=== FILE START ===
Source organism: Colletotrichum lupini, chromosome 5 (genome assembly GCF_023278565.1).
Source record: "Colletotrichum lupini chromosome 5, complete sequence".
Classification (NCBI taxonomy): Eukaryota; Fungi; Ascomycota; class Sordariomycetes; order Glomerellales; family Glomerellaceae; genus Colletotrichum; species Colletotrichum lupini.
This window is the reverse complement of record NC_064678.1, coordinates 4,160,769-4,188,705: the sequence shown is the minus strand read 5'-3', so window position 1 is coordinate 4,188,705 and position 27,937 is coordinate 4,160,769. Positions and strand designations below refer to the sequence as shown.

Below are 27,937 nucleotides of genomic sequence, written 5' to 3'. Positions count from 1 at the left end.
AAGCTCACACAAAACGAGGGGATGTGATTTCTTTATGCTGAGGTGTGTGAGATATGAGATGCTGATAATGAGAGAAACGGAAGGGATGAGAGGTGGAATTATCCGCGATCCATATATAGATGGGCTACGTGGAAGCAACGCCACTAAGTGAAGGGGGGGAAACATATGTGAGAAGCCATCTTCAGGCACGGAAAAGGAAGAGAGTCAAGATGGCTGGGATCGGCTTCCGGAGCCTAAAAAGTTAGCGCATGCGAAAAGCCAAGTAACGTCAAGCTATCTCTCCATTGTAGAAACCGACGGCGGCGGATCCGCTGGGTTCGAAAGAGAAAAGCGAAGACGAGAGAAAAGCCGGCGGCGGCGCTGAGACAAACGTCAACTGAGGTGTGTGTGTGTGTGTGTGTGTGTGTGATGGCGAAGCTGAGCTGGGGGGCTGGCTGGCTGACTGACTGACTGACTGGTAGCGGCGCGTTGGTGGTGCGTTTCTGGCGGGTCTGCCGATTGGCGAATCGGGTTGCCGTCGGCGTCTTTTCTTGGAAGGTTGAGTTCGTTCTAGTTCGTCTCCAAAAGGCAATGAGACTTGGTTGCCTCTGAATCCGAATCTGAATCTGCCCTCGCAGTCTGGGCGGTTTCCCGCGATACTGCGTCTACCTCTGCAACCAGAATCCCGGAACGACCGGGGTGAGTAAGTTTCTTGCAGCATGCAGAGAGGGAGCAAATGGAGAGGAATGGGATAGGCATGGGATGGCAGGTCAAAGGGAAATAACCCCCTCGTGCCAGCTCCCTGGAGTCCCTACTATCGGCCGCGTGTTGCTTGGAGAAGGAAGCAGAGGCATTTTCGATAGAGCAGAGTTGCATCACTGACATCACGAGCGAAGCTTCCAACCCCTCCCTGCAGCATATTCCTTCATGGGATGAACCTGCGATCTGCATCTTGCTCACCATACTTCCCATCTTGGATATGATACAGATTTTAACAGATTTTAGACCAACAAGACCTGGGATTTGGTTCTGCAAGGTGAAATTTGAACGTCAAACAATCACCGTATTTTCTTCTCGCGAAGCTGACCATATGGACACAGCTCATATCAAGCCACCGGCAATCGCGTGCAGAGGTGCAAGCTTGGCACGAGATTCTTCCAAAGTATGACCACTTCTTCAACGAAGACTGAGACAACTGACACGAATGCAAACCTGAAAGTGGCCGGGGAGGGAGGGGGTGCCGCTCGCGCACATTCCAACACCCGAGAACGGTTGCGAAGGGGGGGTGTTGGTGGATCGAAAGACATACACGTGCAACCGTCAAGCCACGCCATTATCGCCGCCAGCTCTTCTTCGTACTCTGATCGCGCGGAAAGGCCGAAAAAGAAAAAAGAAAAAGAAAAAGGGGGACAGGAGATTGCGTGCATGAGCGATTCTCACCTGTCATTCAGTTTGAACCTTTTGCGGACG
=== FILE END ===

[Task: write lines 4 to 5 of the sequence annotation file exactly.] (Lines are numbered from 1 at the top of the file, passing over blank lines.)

This window is the reverse complement of record NC_064678.1, coordinates 4,160,769-4,188,705: the sequence shown is the minus strand read 5'-3', so window position 1 is coordinate 4,188,705 and position 27,937 is coordinate 4,160,769. Positions and strand designations below refer to the sequence as shown.

Below are 27,937 nucleotides of genomic sequence, written 5' to 3'. Positions count from 1 at the left end.